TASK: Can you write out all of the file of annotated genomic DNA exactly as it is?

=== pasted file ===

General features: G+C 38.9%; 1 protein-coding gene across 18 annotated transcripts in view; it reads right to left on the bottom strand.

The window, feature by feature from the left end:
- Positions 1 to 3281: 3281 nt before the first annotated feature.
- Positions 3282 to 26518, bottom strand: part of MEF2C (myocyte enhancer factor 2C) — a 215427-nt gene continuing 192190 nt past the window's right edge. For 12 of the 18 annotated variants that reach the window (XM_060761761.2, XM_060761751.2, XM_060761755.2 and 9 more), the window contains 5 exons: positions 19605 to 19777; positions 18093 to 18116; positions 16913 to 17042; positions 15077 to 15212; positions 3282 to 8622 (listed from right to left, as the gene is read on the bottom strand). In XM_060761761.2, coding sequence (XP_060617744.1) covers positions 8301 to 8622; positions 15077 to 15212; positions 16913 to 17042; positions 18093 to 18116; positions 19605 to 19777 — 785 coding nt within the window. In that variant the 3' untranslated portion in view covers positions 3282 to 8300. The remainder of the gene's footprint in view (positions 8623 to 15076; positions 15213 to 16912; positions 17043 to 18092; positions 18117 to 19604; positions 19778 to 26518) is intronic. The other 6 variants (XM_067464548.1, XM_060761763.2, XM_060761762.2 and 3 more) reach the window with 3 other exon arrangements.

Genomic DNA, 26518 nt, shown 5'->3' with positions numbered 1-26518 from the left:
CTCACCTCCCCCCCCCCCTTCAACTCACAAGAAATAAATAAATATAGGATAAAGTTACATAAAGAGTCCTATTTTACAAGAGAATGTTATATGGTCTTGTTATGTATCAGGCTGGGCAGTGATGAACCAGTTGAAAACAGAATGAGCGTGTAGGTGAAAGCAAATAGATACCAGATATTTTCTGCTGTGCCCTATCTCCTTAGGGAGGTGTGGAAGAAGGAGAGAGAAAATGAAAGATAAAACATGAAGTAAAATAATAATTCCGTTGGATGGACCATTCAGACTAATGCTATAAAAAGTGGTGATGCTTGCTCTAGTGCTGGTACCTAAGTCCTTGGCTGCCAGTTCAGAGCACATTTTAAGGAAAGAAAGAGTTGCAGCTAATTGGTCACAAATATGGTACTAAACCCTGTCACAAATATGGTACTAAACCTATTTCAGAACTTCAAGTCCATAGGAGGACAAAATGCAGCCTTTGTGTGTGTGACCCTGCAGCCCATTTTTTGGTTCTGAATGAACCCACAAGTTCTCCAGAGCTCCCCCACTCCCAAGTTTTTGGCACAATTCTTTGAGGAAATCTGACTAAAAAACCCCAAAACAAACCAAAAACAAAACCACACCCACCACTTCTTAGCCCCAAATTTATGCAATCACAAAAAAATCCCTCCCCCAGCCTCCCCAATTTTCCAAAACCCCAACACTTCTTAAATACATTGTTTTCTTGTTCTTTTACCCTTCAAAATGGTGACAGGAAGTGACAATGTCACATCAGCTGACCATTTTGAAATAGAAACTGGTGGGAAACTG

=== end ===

General features: G+C 38.9%; 1 protein-coding gene across 18 annotated transcripts in view; it reads right to left on the bottom strand.

The window, feature by feature from the left end:
- Positions 1 to 3281: 3281 nt before the first annotated feature.
- Positions 3282 to 26518, bottom strand: part of MEF2C (myocyte enhancer factor 2C) — a 215427-nt gene continuing 192190 nt past the window's right edge. For 12 of the 18 annotated variants that reach the window (XM_060761761.2, XM_060761751.2, XM_060761755.2 and 9 more), the window contains 5 exons: positions 19605 to 19777; positions 18093 to 18116; positions 16913 to 17042; positions 15077 to 15212; positions 3282 to 8622 (listed from right to left, as the gene is read on the bottom strand). In XM_060761761.2, coding sequence (XP_060617744.1) covers positions 8301 to 8622; positions 15077 to 15212; positions 16913 to 17042; positions 18093 to 18116; positions 19605 to 19777 — 785 coding nt within the window. In that variant the 3' untranslated portion in view covers positions 3282 to 8300. The remainder of the gene's footprint in view (positions 8623 to 15076; positions 15213 to 16912; positions 17043 to 18092; positions 18117 to 19604; positions 19778 to 26518) is intronic. The other 6 variants (XM_067464548.1, XM_060761763.2, XM_060761762.2 and 3 more) reach the window with 3 other exon arrangements.

Genomic DNA, 26518 nt, shown 5'->3' with positions numbered 1-26518 from the left:
CTCACCTCCCCCCCCCCCTTCAACTCACAAGAAATAAATAAATATAGGATAAAGTTACATAAAGAGTCCTATTTTACAAGAGAATGTTATATGGTCTTGTTATGTATCAGGCTGGGCAGTGATGAACCAGTTGAAAACAGAATGAGCGTGTAGGTGAAAGCAAATAGATACCAGATATTTTCTGCTGTGCCCTATCTCCTTAGGGAGGTGTGGAAGAAGGAGAGAGAAAATGAAAGATAAAACATGAAGTAAAATAATAATTCCGTTGGATGGACCATTCAGACTAATGCTATAAAAAGTGGTGATGCTTGCTCTAGTGCTGGTACCTAAGTCCTTGGCTGCCAGTTCAGAGCACATTTTAAGGAAAGAAAGAGTTGCAGCTAATTGGTCACAAATATGGTACTAAACCCTGTCACAAATATGGTACTAAACCTATTTCAGAACTTCAAGTCCATAGGAGGACAAAATGCAGCCTTTGTGTGTGTGACCCTGCAGCCCATTTTTTGGTTCTGAATGAACCCACAAGTTCTCCAGAGCTCCCCCACTCCCAAGTTTTTGGCACAATTCTTTGAGGAAATCTGACTAAAAAACCCCAAAACAAACCAAAAACAAAACCACACCCACCACTTCTTAGCCCCAAATTTATGCAATCACAAAAAAATCCCTCCCCCAGCCTCCCCAATTTTCCAAAACCCCAACACTTCTTAAATACATTGTTTTCTTGTTCTTTTACCCTTCAAAATGGTGACAGGAAGTGACAATGTCACATCAGCTGACCATTTTGAAATAGAAACTGGTGGGAAACTG